“Kenneth,” said the doctor, “I have just witnessed a miracle.”

David Wilkerson went from being a “country preacher” from the hills of Pennsylvania to ministering through the power of the Holy Spirit to teens in New York City with strongholds he’d never even heard of. He was able to do this because God enabled him to.

If that doesn’t get you excited about what God is capable of, then you might not be alive!

Grab a copy of The Cross and the Switchblade. Your local library might have it. And prepare to be changed!

My books so far on the #EmptyShelf challenge:

Empty Shelf Challenge Book #7: “The Predatory Lies of Anorexia” by Abby Kelly

I finished my 7th book for the #EmptyShelf challenge.

The Predatory Lies of Anorexia: A Survivor’s Story by Abby Kelly

I “met” Abby because she oversees the blog over at FINDINGbalance, where I have guest-posted. I’ve mentioned her before, and over the past few months, we’ve become fast friends.

I was THRILLED when she offered to let me read a preview copy of her book about her recovery from anorexia. I read this book almost straight through one Sunday and then had to slow myself down so I could actually write a review. That’s how captivating Abby’s story of battling the grip of anorexia is.

Since I also have overcome an eating disorder, I recognized much of myself in this story: the denial, the self-protection, the battling with family and other loved ones. But having read so many books on eating disorders, this one is distinct in two amazing ways.

The first thing that sticks out is how very well-written this book is. As someone who became a Christian as I emerged from the eating disorder’s hold, I have read many book on eating disorders by Christian authors. “Predatory Lies” is one of the best. Abby is a writer and a talented one at that. Though I was granted a preview copy, I could not think like a reviewer upon first read: I just had to read to finish. It’s not just that her story is compelling; the words she uses to capture her experiences and emotions grab your heart. I found myself needing to read the book again in order to be able to actually write the review! The parallels Abby draws between real-life situations and her recovery draw the reader in, so that even if anorexia is not your struggle, you relate. I love her honesty and willingness to not mince words. Here is one such quote: “anorexia robbed me of all ability to create and live within meaningful relationships. An eating disorder builds a shell around its victim, fending off anyone whose love might threaten it.”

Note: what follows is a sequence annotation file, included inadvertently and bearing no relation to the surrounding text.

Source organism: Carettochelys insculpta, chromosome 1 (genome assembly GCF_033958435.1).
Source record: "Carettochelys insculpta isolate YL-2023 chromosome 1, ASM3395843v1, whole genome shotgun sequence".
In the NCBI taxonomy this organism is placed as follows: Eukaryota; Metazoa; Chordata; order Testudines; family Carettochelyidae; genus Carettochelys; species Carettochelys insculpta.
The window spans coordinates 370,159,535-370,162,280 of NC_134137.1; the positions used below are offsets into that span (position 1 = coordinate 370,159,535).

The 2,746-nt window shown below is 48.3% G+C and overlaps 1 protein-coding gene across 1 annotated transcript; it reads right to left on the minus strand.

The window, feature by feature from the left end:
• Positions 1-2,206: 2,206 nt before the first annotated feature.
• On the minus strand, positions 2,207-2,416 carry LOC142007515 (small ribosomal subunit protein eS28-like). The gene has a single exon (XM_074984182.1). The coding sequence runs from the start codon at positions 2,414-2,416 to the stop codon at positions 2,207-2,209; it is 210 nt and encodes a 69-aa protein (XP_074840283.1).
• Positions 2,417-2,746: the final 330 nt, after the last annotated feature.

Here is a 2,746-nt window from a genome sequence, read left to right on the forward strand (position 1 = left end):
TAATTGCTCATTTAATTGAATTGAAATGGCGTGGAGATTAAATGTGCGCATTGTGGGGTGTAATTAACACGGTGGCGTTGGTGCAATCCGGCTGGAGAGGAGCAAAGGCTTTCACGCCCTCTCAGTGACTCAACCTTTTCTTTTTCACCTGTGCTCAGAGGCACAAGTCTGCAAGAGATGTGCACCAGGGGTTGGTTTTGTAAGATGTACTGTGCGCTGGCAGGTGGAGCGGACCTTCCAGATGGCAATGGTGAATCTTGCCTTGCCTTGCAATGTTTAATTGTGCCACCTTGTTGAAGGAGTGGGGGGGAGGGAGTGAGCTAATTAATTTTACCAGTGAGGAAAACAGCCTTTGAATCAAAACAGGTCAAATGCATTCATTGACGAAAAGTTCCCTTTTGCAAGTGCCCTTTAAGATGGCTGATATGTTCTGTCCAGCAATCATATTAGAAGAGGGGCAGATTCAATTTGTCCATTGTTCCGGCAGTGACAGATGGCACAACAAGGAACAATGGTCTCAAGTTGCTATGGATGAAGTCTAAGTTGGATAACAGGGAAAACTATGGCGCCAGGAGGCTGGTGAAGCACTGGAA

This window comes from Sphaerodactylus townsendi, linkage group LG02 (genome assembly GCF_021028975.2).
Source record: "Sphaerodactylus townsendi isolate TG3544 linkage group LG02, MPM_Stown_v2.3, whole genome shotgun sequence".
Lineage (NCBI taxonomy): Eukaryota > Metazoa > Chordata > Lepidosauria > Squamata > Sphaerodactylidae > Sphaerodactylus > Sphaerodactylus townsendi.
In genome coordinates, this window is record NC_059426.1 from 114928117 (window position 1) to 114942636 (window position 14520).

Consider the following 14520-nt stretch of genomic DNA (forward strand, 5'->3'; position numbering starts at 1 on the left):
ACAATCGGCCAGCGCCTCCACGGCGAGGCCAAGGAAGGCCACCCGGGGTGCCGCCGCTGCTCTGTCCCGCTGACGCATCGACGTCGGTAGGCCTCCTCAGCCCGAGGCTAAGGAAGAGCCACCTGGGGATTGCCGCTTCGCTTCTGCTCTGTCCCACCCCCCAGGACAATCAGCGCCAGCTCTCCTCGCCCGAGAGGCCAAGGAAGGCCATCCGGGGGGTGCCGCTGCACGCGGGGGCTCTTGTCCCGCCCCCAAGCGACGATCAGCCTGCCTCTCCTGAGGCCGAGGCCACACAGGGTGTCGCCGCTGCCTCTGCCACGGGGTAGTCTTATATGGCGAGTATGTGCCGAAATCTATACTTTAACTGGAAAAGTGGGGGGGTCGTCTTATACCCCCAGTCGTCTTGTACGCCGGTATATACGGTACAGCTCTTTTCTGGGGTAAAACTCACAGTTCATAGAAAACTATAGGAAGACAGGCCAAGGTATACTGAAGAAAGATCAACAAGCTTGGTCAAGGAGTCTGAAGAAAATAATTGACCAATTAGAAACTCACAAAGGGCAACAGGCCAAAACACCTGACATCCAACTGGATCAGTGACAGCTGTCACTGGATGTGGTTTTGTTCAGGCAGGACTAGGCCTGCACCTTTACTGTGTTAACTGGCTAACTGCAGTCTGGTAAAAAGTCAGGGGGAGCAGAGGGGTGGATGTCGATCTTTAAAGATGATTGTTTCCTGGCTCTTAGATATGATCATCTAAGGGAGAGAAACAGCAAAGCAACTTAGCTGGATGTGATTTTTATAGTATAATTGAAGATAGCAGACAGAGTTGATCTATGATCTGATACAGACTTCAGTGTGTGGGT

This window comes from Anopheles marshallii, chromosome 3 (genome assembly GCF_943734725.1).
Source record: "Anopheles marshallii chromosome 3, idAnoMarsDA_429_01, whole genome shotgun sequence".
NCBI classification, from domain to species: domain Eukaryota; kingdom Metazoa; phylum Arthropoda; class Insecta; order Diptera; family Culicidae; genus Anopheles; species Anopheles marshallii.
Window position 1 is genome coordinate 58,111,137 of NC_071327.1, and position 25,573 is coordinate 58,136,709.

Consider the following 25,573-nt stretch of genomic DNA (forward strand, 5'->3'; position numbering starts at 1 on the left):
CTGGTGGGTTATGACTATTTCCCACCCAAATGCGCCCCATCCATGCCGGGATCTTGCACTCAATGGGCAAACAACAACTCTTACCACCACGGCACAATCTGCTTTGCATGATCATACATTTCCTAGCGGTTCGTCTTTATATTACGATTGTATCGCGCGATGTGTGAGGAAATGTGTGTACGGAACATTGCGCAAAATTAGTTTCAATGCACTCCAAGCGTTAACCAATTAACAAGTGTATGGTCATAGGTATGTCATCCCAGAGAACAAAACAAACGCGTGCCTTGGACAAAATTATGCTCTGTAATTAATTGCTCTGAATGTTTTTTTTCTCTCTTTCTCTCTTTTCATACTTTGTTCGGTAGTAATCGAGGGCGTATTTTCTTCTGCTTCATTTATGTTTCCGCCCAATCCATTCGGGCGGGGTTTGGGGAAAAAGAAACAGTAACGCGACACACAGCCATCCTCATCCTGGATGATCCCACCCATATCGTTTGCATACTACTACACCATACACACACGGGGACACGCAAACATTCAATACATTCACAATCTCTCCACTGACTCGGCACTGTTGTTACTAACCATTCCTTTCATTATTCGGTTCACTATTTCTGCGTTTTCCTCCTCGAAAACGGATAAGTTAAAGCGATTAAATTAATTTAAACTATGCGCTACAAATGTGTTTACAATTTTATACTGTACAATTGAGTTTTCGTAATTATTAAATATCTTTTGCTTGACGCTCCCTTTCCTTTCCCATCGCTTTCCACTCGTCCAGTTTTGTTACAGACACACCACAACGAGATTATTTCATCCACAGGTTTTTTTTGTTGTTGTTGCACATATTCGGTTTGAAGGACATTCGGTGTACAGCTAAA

The second thing that struck me is the hope. Abby clearly lives out the truth of Psalm 25:5: her hope is in the Lord all day long. And it’s not some vague “wishing on a star and pray everything comes out okay” hope. Her trust is in a living Savior who longs to help her (and you!) overcome life’s challenges. And she makes it clear in her captivating way that this hope is available to all who struggle with the lies an eating disorder speaks.

Abby has a clarity that is refreshing and necessary. The book has been released and is now available on Amazon. Read this book and sign up for her blog updates while you’re at it. You will not regret it!

You will be hearing more from Abby here at Living Unveiled in the coming weeks. She posted an interview of me in her blog, and I will be doing the same 🙂

My books so far on the #EmptyShelf challenge:

Monday Morning Meditation: Who Is Ruling You?

Oh, I’m running to Your arms,
I’m running to Your arms
The riches of Your love
Will always be enough
Nothing compares to Your embrace
Light of the world, forever reign

I was at a conference recently where we sang the above song. I loved the premise of the song and sang out with the rest of the crowd. Then the song continues:

My heart will sing no other name:
Jesus, Jesus

And I knew that part wasn’t true for me.

Isaiah 26:12-13 says, “Lord, you will grant us peace, for all we have accomplished is from you. O Lord our God, others have ruled us, but we will worship you alone.”

As we sang the above worship song, I knew very clearly that others have ruled me. My heart sings all sort of other names, things I crave and long for inappropriately: food, fame, identity, recognition, to name a few.

Romans 6:16 (NLT) says, “Don’t you realize that whatever you choose to obey becomes your master?”